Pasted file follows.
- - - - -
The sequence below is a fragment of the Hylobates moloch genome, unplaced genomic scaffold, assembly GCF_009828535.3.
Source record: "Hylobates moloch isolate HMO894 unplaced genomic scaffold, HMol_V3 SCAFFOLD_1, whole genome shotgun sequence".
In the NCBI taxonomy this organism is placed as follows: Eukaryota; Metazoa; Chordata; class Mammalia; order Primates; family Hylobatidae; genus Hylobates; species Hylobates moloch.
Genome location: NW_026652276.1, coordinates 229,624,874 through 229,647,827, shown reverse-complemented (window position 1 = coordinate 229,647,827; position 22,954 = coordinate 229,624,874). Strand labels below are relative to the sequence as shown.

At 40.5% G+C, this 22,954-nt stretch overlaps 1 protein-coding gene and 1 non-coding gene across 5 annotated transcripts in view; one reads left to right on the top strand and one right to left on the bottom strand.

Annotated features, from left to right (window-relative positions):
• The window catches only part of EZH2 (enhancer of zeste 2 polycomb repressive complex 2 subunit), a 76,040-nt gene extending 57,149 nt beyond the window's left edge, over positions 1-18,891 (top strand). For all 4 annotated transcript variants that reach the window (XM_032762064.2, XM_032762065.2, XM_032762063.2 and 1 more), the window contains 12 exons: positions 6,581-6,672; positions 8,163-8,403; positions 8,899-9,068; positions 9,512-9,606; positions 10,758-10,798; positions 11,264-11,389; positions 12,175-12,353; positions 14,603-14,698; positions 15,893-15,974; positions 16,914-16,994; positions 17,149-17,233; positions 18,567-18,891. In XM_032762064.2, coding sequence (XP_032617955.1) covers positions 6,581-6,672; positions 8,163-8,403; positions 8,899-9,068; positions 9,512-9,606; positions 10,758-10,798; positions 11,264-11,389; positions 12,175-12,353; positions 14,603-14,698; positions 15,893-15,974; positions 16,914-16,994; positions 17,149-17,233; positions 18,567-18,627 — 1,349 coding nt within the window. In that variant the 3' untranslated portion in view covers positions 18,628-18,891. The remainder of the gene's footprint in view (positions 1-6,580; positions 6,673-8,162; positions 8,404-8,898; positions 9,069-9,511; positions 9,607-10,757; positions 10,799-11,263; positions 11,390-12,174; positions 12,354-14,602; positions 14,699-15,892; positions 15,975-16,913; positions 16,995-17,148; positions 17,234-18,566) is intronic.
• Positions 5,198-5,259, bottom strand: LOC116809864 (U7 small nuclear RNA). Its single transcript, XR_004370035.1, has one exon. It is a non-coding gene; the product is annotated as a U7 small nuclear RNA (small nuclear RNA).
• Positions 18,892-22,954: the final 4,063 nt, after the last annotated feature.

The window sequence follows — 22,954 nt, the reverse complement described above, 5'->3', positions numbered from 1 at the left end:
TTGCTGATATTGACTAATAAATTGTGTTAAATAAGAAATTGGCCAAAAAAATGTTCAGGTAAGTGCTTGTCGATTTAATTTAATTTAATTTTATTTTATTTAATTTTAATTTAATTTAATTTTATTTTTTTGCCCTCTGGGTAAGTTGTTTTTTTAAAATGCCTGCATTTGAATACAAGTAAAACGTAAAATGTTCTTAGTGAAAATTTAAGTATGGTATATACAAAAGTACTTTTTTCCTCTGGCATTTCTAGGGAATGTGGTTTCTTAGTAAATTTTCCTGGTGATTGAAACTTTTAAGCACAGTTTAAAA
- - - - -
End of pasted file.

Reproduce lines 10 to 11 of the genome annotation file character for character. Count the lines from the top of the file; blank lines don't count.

The window sequence follows — 22,954 nt, the reverse complement described above, 5'->3', positions numbered from 1 at the left end:
TTGCTGATATTGACTAATAAATTGTGTTAAATAAGAAATTGGCCAAAAAAATGTTCAGGTAAGTGCTTGTCGATTTAATTTAATTTAATTTTATTTTATTTAATTTTAATTTAATTTAATTTTATTTTTTTGCCCTCTGGGTAAGTTGTTTTTTTAAAATGCCTGCATTTGAATACAAGTAAAACGTAAAATGTTCTTAGTGAAAATTTAAGTATGGTATATACAAAAGTACTTTTTTCCTCTGGCATTTCTAGGGAATGTGGTTTCTTAGTAAATTTTCCTGGTGATTGAAACTTTTAAGCACAGTTTAAAA